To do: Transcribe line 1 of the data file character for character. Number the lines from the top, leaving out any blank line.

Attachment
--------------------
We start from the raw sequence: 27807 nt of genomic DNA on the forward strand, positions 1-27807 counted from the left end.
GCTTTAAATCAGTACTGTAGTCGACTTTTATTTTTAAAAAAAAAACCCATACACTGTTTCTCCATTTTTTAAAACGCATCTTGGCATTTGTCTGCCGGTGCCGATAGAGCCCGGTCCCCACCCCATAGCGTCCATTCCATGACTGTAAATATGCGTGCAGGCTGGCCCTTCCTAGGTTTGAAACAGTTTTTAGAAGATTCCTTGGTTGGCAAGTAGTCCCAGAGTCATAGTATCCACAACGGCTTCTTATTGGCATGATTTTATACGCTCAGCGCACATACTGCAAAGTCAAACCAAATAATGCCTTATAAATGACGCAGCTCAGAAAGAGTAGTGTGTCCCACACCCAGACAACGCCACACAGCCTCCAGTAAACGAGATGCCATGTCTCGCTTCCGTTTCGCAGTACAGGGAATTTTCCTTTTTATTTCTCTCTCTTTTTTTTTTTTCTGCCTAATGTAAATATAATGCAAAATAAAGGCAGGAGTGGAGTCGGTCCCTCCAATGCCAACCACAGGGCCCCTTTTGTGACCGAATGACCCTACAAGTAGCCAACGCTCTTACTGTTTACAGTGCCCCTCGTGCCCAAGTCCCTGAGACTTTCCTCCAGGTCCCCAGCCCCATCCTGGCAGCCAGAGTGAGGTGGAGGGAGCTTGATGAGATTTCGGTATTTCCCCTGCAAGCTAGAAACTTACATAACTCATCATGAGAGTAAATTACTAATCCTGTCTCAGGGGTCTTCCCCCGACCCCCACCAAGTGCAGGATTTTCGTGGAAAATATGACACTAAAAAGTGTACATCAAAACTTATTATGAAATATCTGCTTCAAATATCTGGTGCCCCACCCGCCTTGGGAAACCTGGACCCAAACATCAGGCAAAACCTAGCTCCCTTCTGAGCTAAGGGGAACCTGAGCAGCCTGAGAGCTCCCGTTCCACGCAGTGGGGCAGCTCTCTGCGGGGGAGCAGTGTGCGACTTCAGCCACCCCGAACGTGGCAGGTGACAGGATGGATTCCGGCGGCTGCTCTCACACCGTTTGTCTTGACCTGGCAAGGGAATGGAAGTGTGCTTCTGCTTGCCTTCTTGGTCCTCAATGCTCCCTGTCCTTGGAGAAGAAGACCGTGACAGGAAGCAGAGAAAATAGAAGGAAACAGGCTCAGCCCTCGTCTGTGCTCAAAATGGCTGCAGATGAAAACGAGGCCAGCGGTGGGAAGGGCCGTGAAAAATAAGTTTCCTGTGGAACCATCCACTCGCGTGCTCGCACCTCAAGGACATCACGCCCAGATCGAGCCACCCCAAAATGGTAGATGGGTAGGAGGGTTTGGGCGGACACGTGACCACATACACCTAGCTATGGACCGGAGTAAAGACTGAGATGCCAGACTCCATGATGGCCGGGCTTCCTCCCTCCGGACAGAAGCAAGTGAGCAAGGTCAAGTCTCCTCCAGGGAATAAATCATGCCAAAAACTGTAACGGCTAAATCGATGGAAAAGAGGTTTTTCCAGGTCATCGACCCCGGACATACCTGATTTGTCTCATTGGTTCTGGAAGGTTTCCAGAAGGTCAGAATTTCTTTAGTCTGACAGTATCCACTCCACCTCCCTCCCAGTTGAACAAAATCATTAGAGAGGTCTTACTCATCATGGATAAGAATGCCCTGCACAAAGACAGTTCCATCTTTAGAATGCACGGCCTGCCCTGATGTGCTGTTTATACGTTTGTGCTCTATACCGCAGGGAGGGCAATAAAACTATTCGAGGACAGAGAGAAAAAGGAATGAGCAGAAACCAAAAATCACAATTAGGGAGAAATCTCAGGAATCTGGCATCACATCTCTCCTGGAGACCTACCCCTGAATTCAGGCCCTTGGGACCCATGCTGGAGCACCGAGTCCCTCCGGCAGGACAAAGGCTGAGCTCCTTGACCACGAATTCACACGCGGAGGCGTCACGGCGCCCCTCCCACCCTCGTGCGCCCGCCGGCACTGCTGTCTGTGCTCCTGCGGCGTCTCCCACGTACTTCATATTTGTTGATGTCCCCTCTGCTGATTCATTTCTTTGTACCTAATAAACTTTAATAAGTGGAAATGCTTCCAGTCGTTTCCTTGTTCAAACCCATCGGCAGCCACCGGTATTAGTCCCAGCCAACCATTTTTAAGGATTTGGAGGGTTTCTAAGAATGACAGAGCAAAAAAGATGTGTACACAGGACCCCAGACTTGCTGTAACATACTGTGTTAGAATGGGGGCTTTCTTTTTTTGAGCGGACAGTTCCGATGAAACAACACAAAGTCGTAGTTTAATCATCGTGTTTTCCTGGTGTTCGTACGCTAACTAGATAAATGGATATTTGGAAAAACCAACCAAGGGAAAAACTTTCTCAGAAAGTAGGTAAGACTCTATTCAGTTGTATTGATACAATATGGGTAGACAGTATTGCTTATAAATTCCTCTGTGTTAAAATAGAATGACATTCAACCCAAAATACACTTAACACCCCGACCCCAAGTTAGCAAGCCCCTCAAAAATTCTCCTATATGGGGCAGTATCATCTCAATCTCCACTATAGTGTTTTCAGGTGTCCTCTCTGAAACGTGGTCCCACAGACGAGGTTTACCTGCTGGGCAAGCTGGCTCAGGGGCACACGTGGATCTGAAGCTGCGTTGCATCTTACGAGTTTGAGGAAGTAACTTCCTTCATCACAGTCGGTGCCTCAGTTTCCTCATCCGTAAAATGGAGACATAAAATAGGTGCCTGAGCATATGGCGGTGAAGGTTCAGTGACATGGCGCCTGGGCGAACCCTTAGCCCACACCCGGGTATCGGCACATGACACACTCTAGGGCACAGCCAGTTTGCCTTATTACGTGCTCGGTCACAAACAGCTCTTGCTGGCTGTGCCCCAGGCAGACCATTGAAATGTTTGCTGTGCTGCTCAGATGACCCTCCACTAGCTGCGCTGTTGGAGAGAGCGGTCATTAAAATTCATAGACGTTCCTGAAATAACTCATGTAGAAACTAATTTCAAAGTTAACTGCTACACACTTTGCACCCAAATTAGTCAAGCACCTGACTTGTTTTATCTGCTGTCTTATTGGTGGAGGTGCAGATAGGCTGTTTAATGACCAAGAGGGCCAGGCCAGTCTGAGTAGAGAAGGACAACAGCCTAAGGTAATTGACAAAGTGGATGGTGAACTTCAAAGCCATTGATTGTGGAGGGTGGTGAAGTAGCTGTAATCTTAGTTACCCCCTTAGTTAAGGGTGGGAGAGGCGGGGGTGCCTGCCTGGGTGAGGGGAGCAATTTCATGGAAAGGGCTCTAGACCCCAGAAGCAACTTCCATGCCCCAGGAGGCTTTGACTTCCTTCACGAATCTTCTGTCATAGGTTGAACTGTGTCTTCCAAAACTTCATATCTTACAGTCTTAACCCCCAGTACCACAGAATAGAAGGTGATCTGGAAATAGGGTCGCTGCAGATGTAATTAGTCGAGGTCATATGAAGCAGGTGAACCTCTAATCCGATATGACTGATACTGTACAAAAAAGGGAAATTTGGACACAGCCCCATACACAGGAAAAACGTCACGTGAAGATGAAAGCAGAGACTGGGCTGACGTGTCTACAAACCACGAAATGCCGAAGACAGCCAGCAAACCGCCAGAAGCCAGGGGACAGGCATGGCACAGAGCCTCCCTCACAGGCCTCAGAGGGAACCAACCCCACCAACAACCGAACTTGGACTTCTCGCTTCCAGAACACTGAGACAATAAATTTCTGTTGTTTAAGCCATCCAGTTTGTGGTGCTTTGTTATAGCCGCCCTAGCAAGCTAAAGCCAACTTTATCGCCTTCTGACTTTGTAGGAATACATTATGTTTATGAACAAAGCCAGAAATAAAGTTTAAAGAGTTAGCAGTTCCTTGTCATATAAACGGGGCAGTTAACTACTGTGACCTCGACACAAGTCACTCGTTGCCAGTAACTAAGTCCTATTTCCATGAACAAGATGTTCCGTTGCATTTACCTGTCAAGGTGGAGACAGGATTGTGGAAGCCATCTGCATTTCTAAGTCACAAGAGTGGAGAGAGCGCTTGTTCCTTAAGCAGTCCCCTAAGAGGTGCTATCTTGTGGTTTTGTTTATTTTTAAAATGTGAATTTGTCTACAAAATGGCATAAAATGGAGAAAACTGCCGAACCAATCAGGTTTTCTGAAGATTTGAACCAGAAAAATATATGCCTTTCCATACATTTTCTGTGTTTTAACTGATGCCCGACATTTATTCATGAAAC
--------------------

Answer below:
We start from the raw sequence: 27807 nt of genomic DNA on the forward strand, positions 1-27807 counted from the left end.